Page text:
All photographers know that composition and perspective are critical ingredients in producing images that stand out from the crowd. Camera manufactures even provide us with tilt screens to enable us to shoot from just about any perspective. But wait a minute…let’s think about the role of that innocuous item of gear that you’ve attached to your camera without even giving it a second thought and will probably remain there for the entire life of that camera – the camera strap.
Yes, it was free, and yes, it may sport the model of your latest purchase, but let’s just stop and think about what else it does. Let’s imagine for a second that you had to purchase it and think about it the pro’s and con’s, about its value, function and benefits in the way you chose a lens or other item of gear…based on what you want to achieve and your personal shooting style.
Let’s start by considering its primary functions:
- To stop you dropping the camera when using it.
- To transport it safely when not in use.
Tick, well that’s that sorted then…or is it? Sure, it will stop you dropping your camera it if it’s around your neck, but here’s the problem – let’s go back to the opening statement: “composition and perspective are critical ingredients” so therefore, shooting with a camera around your neck gives you the worst possible perspective and by taking it off your neck, you can start to explore new creative perspectives…interesting!
Sorry, what was that “it’s ok – I’ve wrapped my camera strap around my wrist” – ok, so, is wrapping it five times in an uncomfortable tangle around your wrist a design feature? We’ll come back to you in a minute.
Let’s just finish off here by challenging the assumption that “hanging a camera around your neck is a safe way to transport it” – it’s highly visible, uncomfortable, open to the elements. Makes you look like a tourist and screams ‘mug me!’…so not a compelling argument then?
So, why am I writing this? I’m the editor of a blog called Lightism, whose motto is “Buying a better camera won’t make you a better photographer” but I think you’ll agree that throwing your free camera strap away might!
What’s the alternative: well, there are two main options and you folks who wrap your neck camera strap around your arm will like these too:
You can get really great wrist straps from companies like Joby, Black Rapid, Peak Designs and Op/Tech. They give you much more security and the freedom of movement to explore those creative perspectives. I’ve used one for years and the only downside is that they are a little binary – they’re either on or off. They take a few seconds to pop on and then your hand is committed to holding your camera, so you tend to put your camera back in your bag more frequently to achieve that safe transportation function I mentioned.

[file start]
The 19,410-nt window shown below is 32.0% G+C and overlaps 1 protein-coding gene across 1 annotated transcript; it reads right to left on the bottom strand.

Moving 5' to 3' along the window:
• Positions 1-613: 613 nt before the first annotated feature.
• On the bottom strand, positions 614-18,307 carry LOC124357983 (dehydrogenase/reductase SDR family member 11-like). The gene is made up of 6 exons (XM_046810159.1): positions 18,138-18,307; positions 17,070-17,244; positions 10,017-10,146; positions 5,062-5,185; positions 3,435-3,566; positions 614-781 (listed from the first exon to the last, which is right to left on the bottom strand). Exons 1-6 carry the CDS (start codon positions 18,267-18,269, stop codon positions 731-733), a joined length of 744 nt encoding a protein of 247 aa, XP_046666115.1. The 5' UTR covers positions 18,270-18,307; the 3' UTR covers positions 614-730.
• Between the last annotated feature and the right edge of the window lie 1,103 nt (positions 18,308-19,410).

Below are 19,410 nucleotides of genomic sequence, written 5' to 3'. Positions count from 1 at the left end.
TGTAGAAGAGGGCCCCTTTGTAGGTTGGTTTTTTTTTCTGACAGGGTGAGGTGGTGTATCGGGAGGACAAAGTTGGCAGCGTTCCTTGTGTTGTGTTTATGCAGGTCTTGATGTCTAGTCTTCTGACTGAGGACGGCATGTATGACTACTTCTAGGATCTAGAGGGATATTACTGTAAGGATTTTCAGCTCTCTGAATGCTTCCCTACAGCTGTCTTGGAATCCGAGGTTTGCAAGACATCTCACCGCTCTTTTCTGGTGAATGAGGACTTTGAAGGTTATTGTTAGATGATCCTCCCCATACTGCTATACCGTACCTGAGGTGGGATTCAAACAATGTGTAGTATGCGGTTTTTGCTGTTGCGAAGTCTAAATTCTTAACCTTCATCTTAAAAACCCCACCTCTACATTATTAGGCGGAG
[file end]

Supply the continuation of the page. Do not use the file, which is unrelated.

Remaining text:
So, here’s the problem: you’re out wandering with your camera attached to your wrist and you see a killer street shot, you get a great kerb perspective, bang – you’ve nailed an awesome never to be repeated street shot. You wander on and let’s say that the neighbourhood is not so great, or you want a coke or your phone rings, or your had is just tired from holding the camera, so you put it away. At this point and let’s be clear, you have switched modes from ‘out shooting’ to ‘taking your camera for a ride in a backpack’. Here’s your second hidden learning point: be conscious that the two things are VERY different – if you wander around a city with your camera in your back pack – don’t kid yourself you’re out shooting!
Right, back to our story…suddenly you round a corner and OMG! you see the World Naked Bike Ride Team repairing a puncture (or whatever would make a great image for you) by the time you’ve opened your bag, pulled out the camera, attached your wrist strap, you look up and they’ve all gone.
Here’s a new trend for you: I recently bought a finger strap of these finger straps after a friend raved about them and frankly because they were cheap. (I got a Cosyspeed fingerstrap 10s, but there are several other alternatives). I have to say, this thing rocks. It’s a simple loop that you can adjust, you set it bigger than your finger for a lighting quick on and off. Personally, I’ve got big hands and found it worked best on my second finger, but whatever works for you. It attaches firmly to the camera where your strap would have been anchored.
My camera is securely attached and it’s super quick to pop on or off. It totally nails the primary function of ‘stop you dropping the camera when using it’ and made me think – “Why didn’t I think of that?”
Being a big over thinker, I looked at my iPhone and thought, wait a minute – how much comfier would browsing be or how much more secure would I feel when I hang my phone over water or cliff if it had a finger strap on it?
That’s when I noticed the two perfect sized holes in my epic new super manly armored iPhone 6 case by Urban Amour Gear.
£5.99 later! Works like a flipping charm! People are stopping me in the street saying ‘Cool, where do I get one from’. For browsing or phone use I can hold the phone with my hand open and my forefinger in the loop and for iPhoneography I can grab the non camera end of the case and pull the strap with my forefinger for a vice like grip ideal for steady video or dangerous stills. It’s brilliant!
So, whatever you do – consider loosing the strap and exploring a wider range of perspectives and your photography will improve. (Unless your camera is taking a ride around in your back pack!)
About The Author
Martin Gillman is the editor of education blog Lightism and contributor to International Photographic magazines. Martin has worked for international fashion magazines, provides stock images to various stock companies including Getty Images and was a finalist of the 2014 Landscape Photographer of the Year.